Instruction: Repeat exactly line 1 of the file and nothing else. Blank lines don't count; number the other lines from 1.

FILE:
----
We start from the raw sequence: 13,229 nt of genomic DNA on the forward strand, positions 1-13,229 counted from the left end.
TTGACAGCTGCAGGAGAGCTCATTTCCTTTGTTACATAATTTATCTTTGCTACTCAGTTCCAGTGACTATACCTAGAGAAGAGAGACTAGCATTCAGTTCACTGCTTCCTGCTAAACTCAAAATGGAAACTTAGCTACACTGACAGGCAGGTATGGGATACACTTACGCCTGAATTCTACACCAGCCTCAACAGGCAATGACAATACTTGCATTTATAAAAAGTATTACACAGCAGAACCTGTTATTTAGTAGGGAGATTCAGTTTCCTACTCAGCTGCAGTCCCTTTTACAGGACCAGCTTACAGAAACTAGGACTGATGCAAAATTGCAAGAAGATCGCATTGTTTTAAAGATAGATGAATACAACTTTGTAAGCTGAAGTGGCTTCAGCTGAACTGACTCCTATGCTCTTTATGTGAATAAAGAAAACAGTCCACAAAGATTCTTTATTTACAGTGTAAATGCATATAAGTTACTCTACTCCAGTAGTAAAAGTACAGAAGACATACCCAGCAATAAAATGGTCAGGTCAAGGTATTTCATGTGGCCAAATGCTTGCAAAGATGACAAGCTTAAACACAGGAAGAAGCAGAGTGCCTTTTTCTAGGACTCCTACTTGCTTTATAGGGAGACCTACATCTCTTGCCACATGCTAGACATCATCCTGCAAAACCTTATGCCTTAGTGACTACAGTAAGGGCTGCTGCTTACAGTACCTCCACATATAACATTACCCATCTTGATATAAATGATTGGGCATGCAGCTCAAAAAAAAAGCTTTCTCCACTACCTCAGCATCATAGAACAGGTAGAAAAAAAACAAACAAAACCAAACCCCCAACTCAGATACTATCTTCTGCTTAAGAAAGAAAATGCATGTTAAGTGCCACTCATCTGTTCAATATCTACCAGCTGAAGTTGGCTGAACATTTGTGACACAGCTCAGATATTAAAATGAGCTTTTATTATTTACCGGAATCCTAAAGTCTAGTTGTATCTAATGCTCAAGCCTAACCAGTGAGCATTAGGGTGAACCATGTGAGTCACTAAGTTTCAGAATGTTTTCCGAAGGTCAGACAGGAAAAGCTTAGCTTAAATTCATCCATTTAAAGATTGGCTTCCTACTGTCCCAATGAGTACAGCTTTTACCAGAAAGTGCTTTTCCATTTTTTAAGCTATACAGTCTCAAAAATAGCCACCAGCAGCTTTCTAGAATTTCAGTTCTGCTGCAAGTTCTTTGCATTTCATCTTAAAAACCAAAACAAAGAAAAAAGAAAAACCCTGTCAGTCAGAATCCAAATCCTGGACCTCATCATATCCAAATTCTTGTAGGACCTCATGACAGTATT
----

We start from the raw sequence: 13,229 nt of genomic DNA on the forward strand, positions 1-13,229 counted from the left end.